Adsorption technology by which gas streams can be purified and separated is essential for many key industries, including those in the oil and gas, chemicals, manufacturing and medical sectors. As a result, solid adsorbents are worth £2.4 billion per year, some 10% of the total industrial gas market. Furthermore, adsorption can offer green, energy-efficient routes to environmental applications, including carbon capture from power generation and other industrial sources. Typically, adsorption is achieved via pressure swing and temperature swing adsorption processes with cycle times of minutes or more. New kinetic-based adsorption technologies, using rotating valves, rotary wheel adsorbers and novel thin layer adsorbent structures can reduce the equipment footprint and increase the efficiency of these processes of gas separation so that, for example, pure gas can be generated on site rather than centrally, with the distribution costs associated with that. Zeolites, microporous aluminosilicates, make up over 30% of industrial adsorbents by value. Their well ordered and robust framework structures impart high selectivity by both molecular sieving and thermodynamics-based separation. Although over 200 zeolitic structure types are known, only a very few find widespread application as adsorbents, in part due to the economics of their synthesis. In our recent EPSRC-funded research, we have indentified two new mechanisms by which very high adsorption selectivity can be achieved. The first mechanism is via a chemoselective 'trapdoor' effect, in which cations occupying window sites only permit diffusion of molecules (such as CO2) that interact strongly with them. The second mechanism makes use of the flexibility of some structures in response to the composition of their extra-framework cations, so that their structure and cation composition can be modified to fine-tune molecular sieving via 'cation-controlled molecular sieving'. In this ambitious project we will develop gas searation by these two mechanism by zeolites not commonly used as adsorbents, including some recently reported by us as CO2 adsorbents in 'Nature'. Their potential advantages of new zeolites in kinetic-based separations (including a requirement for an order of magnitude less material) can enable much higher specific production costs to be tolerated. Consequently, the number of potential zeolite candidates for adsorption is increased. To develop these new materials and make possible this step change in adsorbent technology, we have assembled a research team comprising materials chemists, computational modellers and chemical engineers as well as industrial partners in zeolite adsorption and gas adsorption. Materials chemistry will be used to modify and optimise the chemical structure of chosen zeolite frameworks and also their texture (particle size, hierarchical porosity) for target gas separations, and the performance of these new compositions will be measured and modelled macroscopically by chemical engineers. Multiscale computational modelling (via a range of techniques of different levels of theory) will give a detailed picture of the mechanisms and so provide feedback to inform the experimental studies. This will result in greater understanding of the relationship of chemical structure and dynamics to the adsorption properties. In concert with this, ongoing discussion with industrial project partners at project meetings will enable the practical development and exploitation of a new generation of zeolite-based adsorbents for industrial and environmental applications.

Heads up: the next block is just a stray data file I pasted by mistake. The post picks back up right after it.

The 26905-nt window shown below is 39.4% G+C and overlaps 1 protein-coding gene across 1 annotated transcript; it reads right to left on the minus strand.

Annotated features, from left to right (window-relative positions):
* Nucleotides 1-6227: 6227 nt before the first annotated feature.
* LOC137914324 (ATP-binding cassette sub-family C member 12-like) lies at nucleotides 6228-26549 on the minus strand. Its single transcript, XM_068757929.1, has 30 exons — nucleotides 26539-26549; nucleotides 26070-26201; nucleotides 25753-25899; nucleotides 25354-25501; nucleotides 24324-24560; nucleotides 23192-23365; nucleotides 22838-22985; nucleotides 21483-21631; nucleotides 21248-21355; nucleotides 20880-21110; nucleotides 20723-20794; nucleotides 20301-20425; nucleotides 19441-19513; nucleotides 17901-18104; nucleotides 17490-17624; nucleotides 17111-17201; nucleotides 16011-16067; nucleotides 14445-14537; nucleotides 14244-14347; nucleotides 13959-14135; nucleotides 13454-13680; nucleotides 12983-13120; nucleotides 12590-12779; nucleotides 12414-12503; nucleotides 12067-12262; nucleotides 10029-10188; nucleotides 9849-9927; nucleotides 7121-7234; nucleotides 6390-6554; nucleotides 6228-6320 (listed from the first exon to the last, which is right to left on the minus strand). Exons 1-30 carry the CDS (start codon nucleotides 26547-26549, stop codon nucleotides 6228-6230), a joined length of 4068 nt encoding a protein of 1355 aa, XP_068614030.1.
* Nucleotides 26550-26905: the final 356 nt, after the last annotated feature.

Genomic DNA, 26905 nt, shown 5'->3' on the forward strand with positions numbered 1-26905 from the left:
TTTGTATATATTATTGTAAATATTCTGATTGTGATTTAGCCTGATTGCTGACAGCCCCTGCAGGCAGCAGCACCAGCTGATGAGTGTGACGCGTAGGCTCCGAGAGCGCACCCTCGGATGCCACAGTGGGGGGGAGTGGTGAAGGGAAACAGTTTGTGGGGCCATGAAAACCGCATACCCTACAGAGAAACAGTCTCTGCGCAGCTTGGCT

|Effective start/end date||1/11/16 → 31/10/19|
- Engineering and Physical Sciences Research Council